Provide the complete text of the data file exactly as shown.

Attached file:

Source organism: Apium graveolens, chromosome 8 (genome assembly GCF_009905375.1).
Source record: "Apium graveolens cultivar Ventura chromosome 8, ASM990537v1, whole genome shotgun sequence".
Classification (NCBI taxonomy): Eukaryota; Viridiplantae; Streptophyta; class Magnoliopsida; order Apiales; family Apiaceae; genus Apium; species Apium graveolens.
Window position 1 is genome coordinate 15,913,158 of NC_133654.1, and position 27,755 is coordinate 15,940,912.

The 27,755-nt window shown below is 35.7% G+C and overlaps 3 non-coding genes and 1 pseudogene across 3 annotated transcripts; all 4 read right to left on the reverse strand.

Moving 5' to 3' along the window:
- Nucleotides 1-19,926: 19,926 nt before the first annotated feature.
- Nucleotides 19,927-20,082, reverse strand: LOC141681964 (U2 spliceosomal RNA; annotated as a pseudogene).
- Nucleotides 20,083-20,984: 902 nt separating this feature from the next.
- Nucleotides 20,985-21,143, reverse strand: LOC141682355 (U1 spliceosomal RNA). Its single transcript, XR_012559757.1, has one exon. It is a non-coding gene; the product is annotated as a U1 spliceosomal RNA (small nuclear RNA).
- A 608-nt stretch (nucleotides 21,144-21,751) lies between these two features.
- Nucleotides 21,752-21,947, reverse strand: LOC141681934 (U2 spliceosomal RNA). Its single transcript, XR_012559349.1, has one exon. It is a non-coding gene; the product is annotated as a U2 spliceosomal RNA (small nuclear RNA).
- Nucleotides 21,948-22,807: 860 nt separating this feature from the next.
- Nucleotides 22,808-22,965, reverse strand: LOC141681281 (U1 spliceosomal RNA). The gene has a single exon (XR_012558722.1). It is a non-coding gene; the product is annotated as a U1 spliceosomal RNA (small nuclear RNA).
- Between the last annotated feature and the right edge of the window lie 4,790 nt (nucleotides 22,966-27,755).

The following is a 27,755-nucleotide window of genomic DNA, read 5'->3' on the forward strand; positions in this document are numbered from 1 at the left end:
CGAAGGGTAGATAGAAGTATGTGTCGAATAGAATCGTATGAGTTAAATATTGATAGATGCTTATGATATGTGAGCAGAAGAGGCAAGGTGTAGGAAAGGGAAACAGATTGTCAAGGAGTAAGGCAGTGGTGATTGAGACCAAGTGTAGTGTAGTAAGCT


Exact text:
Source organism: Apium graveolens, chromosome 8 (genome assembly GCF_009905375.1).
Source record: "Apium graveolens cultivar Ventura chromosome 8, ASM990537v1, whole genome shotgun sequence".
Classification (NCBI taxonomy): Eukaryota; Viridiplantae; Streptophyta; class Magnoliopsida; order Apiales; family Apiaceae; genus Apium; species Apium graveolens.
Window position 1 is genome coordinate 15,913,158 of NC_133654.1, and position 27,755 is coordinate 15,940,912.

The 27,755-nt window shown below is 35.7% G+C and overlaps 3 non-coding genes and 1 pseudogene across 3 annotated transcripts; all 4 read right to left on the reverse strand.

Moving 5' to 3' along the window:
- Nucleotides 1-19,926: 19,926 nt before the first annotated feature.
- Nucleotides 19,927-20,082, reverse strand: LOC141681964 (U2 spliceosomal RNA; annotated as a pseudogene).
- Nucleotides 20,083-20,984: 902 nt separating this feature from the next.
- Nucleotides 20,985-21,143, reverse strand: LOC141682355 (U1 spliceosomal RNA). Its single transcript, XR_012559757.1, has one exon. It is a non-coding gene; the product is annotated as a U1 spliceosomal RNA (small nuclear RNA).
- A 608-nt stretch (nucleotides 21,144-21,751) lies between these two features.
- Nucleotides 21,752-21,947, reverse strand: LOC141681934 (U2 spliceosomal RNA). Its single transcript, XR_012559349.1, has one exon. It is a non-coding gene; the product is annotated as a U2 spliceosomal RNA (small nuclear RNA).
- Nucleotides 21,948-22,807: 860 nt separating this feature from the next.
- Nucleotides 22,808-22,965, reverse strand: LOC141681281 (U1 spliceosomal RNA). The gene has a single exon (XR_012558722.1). It is a non-coding gene; the product is annotated as a U1 spliceosomal RNA (small nuclear RNA).
- Between the last annotated feature and the right edge of the window lie 4,790 nt (nucleotides 22,966-27,755).

The following is a 27,755-nucleotide window of genomic DNA, read 5'->3' on the forward strand; positions in this document are numbered from 1 at the left end:
CGAAGGGTAGATAGAAGTATGTGTCGAATAGAATCGTATGAGTTAAATATTGATAGATGCTTATGATATGTGAGCAGAAGAGGCAAGGTGTAGGAAAGGGAAACAGATTGTCAAGGAGTAAGGCAGTGGTGATTGAGACCAAGTGTAGTGTAGTAAGCT